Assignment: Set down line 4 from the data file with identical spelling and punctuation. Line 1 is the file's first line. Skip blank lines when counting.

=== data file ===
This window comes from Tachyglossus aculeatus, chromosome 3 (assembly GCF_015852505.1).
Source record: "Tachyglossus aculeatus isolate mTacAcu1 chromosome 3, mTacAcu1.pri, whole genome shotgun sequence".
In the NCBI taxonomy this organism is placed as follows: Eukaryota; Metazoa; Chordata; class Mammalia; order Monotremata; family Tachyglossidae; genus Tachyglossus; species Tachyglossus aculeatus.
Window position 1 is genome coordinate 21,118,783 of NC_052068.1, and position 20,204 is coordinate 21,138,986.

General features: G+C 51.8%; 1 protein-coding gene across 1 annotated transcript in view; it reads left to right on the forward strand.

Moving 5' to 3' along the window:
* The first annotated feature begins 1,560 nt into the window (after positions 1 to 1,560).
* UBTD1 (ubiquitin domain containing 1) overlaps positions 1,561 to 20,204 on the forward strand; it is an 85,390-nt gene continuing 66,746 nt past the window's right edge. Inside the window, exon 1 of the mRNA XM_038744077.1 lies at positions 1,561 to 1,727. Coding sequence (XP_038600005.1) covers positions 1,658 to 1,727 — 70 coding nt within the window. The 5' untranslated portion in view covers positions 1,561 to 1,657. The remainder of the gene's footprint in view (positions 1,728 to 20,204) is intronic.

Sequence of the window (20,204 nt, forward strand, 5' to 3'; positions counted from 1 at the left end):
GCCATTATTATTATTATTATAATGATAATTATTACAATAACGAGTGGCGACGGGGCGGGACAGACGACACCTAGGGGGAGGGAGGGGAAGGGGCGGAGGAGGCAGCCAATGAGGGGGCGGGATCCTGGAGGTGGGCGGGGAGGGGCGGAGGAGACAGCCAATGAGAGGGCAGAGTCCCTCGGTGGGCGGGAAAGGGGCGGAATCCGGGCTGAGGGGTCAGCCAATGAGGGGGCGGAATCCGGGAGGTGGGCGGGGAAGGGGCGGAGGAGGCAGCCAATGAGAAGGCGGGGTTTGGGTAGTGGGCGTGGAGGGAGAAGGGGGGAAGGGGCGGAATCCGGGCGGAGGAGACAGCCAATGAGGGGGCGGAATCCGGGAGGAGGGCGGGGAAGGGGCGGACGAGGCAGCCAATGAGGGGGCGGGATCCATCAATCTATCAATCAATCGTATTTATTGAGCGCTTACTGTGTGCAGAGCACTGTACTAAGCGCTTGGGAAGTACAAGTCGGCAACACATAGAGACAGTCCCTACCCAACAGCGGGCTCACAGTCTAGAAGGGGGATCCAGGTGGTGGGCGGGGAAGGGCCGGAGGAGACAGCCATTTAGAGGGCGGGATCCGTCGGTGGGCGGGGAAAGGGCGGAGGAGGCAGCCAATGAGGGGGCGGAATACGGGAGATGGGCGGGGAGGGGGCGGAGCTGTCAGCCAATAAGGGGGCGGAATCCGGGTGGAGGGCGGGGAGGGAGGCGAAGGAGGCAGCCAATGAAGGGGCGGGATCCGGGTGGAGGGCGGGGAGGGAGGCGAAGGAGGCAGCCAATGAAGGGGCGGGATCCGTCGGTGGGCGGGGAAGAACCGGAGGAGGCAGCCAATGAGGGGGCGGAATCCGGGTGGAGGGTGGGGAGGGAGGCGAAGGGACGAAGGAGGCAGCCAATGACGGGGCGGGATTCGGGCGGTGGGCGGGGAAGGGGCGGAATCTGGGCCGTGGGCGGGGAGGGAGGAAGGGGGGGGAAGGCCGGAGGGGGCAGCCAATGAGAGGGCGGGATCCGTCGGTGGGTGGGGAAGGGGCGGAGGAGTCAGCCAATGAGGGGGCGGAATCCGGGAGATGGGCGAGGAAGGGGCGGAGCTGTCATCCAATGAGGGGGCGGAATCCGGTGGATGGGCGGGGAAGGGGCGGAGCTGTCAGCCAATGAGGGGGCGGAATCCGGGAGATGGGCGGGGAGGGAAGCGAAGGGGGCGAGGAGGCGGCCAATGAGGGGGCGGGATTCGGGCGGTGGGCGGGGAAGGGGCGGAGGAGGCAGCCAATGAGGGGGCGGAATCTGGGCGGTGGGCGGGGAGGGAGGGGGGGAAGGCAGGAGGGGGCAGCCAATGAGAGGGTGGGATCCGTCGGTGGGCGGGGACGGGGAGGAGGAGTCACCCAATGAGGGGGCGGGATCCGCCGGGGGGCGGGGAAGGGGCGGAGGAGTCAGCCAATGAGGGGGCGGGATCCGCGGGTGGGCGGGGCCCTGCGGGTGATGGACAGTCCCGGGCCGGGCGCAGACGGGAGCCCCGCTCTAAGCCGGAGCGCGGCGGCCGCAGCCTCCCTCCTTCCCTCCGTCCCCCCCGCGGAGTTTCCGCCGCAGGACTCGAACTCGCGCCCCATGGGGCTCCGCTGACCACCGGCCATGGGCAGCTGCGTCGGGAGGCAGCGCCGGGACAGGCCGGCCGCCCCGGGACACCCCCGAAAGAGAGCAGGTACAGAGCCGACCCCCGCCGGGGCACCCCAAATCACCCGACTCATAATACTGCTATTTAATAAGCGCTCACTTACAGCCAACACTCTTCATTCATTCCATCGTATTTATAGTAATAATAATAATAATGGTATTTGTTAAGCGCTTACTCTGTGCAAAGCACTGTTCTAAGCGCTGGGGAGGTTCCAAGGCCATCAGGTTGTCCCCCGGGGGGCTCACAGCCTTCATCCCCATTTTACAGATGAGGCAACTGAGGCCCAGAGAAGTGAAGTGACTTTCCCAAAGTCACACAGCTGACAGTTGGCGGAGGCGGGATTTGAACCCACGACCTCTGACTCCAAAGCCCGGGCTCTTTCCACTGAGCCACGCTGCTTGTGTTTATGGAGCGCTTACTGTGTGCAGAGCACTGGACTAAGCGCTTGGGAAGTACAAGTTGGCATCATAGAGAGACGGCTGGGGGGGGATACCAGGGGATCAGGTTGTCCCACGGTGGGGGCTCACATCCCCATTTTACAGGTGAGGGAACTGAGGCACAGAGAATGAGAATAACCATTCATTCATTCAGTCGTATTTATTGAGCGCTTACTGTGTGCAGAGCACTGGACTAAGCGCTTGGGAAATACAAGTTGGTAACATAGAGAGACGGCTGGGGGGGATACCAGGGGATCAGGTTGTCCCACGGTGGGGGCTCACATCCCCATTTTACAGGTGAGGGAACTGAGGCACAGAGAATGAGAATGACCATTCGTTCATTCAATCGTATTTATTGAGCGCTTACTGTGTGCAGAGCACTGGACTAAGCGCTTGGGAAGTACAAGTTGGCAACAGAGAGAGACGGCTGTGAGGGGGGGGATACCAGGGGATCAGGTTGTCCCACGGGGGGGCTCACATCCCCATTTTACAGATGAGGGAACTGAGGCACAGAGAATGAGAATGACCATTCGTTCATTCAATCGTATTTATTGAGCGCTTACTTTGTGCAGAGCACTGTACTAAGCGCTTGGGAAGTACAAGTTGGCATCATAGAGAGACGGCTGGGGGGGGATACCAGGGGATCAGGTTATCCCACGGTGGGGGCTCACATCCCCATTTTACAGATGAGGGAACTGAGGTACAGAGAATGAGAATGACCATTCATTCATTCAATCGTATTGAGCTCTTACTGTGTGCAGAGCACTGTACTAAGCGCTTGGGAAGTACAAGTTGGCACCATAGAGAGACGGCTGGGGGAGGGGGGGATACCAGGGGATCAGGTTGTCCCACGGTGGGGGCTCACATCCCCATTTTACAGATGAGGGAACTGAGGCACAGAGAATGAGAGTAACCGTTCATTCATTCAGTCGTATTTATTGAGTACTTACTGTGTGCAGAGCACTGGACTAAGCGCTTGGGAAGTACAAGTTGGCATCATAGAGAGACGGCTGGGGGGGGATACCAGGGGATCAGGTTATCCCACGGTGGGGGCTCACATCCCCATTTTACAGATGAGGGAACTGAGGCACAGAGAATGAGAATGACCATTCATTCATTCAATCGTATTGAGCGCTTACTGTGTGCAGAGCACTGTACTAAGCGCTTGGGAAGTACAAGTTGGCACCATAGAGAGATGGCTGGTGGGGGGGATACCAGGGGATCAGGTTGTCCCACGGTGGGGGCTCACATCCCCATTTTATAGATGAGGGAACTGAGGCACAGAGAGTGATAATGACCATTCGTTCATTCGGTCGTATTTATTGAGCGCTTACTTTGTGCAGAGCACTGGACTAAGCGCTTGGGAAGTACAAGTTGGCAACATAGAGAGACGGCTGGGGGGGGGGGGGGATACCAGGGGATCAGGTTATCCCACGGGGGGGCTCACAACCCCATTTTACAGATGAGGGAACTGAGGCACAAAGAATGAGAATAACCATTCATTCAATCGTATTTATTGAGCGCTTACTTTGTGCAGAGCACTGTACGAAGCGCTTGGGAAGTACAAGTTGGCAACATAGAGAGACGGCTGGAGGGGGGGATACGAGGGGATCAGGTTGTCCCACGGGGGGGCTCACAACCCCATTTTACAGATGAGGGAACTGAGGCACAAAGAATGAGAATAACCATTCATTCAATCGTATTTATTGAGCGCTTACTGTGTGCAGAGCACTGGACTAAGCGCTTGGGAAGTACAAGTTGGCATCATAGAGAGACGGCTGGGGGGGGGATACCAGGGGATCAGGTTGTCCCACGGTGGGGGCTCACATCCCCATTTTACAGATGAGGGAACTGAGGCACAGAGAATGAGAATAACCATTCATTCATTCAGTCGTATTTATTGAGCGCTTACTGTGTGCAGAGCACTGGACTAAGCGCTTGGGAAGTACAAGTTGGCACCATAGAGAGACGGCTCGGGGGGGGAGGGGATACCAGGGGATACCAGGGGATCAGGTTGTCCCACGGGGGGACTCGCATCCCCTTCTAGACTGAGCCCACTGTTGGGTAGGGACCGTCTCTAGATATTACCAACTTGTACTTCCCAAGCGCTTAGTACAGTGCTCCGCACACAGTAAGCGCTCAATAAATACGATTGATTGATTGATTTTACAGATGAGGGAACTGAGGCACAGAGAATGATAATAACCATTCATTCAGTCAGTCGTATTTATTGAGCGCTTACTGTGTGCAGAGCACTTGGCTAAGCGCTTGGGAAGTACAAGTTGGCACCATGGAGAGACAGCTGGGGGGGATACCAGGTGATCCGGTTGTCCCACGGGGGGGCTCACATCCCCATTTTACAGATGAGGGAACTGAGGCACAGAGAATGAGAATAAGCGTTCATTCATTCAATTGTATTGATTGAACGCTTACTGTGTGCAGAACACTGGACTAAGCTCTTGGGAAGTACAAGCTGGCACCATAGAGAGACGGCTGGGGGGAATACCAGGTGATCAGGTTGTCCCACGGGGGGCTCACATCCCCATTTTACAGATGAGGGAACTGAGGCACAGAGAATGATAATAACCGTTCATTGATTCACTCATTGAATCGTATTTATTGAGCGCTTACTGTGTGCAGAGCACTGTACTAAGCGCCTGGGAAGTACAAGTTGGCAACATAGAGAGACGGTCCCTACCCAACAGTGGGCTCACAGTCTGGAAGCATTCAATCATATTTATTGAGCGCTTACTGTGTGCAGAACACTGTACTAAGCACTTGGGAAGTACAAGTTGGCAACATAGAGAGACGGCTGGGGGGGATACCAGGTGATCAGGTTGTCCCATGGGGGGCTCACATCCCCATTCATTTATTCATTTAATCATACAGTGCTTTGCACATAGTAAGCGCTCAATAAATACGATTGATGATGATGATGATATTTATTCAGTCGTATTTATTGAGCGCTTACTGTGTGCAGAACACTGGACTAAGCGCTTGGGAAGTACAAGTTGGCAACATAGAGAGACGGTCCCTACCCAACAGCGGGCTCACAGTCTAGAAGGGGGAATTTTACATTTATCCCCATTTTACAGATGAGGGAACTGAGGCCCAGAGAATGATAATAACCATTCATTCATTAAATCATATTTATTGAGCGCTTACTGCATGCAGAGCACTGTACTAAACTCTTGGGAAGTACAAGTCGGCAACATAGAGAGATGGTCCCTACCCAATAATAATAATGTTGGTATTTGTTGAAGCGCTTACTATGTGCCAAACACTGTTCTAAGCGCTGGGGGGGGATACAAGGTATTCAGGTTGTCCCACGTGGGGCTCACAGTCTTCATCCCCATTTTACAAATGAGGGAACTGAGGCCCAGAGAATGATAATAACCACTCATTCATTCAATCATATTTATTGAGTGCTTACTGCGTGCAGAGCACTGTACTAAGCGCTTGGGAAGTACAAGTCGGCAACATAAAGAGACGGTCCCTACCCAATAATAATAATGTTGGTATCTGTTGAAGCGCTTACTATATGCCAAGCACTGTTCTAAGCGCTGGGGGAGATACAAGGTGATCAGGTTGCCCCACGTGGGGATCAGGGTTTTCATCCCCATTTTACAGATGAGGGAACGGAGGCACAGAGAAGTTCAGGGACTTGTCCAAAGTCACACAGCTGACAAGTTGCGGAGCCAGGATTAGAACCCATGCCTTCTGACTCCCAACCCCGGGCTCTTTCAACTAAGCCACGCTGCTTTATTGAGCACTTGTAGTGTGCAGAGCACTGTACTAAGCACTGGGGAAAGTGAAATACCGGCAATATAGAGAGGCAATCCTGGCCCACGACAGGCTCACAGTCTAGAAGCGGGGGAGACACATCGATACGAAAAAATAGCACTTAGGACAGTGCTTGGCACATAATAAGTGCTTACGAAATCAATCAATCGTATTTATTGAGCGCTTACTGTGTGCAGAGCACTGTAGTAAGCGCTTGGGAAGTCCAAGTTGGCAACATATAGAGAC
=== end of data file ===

Window position 1 is genome coordinate 21,118,783 of NC_052068.1, and position 20,204 is coordinate 21,138,986.